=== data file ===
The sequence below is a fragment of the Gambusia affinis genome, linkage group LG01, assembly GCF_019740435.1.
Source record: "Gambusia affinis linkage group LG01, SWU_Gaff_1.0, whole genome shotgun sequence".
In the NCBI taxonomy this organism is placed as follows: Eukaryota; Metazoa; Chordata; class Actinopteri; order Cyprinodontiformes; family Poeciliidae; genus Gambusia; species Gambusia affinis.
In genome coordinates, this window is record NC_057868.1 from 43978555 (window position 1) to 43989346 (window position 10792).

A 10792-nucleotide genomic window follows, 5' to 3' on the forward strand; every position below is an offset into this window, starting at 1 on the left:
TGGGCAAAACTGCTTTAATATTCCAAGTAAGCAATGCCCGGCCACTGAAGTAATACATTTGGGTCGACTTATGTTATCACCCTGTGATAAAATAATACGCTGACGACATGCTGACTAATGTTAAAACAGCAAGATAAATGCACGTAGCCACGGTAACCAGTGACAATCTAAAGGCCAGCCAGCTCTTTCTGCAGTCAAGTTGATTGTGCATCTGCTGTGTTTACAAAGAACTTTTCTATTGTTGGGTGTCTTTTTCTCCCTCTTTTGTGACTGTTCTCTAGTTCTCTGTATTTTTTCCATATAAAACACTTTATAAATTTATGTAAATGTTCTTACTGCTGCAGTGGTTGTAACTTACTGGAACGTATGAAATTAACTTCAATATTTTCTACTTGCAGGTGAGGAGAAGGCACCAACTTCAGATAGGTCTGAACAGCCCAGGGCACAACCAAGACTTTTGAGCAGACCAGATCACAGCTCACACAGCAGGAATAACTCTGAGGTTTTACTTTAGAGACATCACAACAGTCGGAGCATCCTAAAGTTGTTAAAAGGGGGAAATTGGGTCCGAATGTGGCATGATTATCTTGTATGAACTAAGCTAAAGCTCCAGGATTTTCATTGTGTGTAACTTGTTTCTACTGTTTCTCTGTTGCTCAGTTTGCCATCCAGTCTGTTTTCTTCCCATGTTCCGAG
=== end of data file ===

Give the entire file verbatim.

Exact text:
The sequence below is a fragment of the Gambusia affinis genome, linkage group LG01, assembly GCF_019740435.1.
Source record: "Gambusia affinis linkage group LG01, SWU_Gaff_1.0, whole genome shotgun sequence".
In the NCBI taxonomy this organism is placed as follows: Eukaryota; Metazoa; Chordata; class Actinopteri; order Cyprinodontiformes; family Poeciliidae; genus Gambusia; species Gambusia affinis.
In genome coordinates, this window is record NC_057868.1 from 43978555 (window position 1) to 43989346 (window position 10792).

A 10792-nucleotide genomic window follows, 5' to 3' on the forward strand; every position below is an offset into this window, starting at 1 on the left:
TGGGCAAAACTGCTTTAATATTCCAAGTAAGCAATGCCCGGCCACTGAAGTAATACATTTGGGTCGACTTATGTTATCACCCTGTGATAAAATAATACGCTGACGACATGCTGACTAATGTTAAAACAGCAAGATAAATGCACGTAGCCACGGTAACCAGTGACAATCTAAAGGCCAGCCAGCTCTTTCTGCAGTCAAGTTGATTGTGCATCTGCTGTGTTTACAAAGAACTTTTCTATTGTTGGGTGTCTTTTTCTCCCTCTTTTGTGACTGTTCTCTAGTTCTCTGTATTTTTTCCATATAAAACACTTTATAAATTTATGTAAATGTTCTTACTGCTGCAGTGGTTGTAACTTACTGGAACGTATGAAATTAACTTCAATATTTTCTACTTGCAGGTGAGGAGAAGGCACCAACTTCAGATAGGTCTGAACAGCCCAGGGCACAACCAAGACTTTTGAGCAGACCAGATCACAGCTCACACAGCAGGAATAACTCTGAGGTTTTACTTTAGAGACATCACAACAGTCGGAGCATCCTAAAGTTGTTAAAAGGGGGAAATTGGGTCCGAATGTGGCATGATTATCTTGTATGAACTAAGCTAAAGCTCCAGGATTTTCATTGTGTGTAACTTGTTTCTACTGTTTCTCTGTTGCTCAGTTTGCCATCCAGTCTGTTTTCTTCCCATGTTCCGAG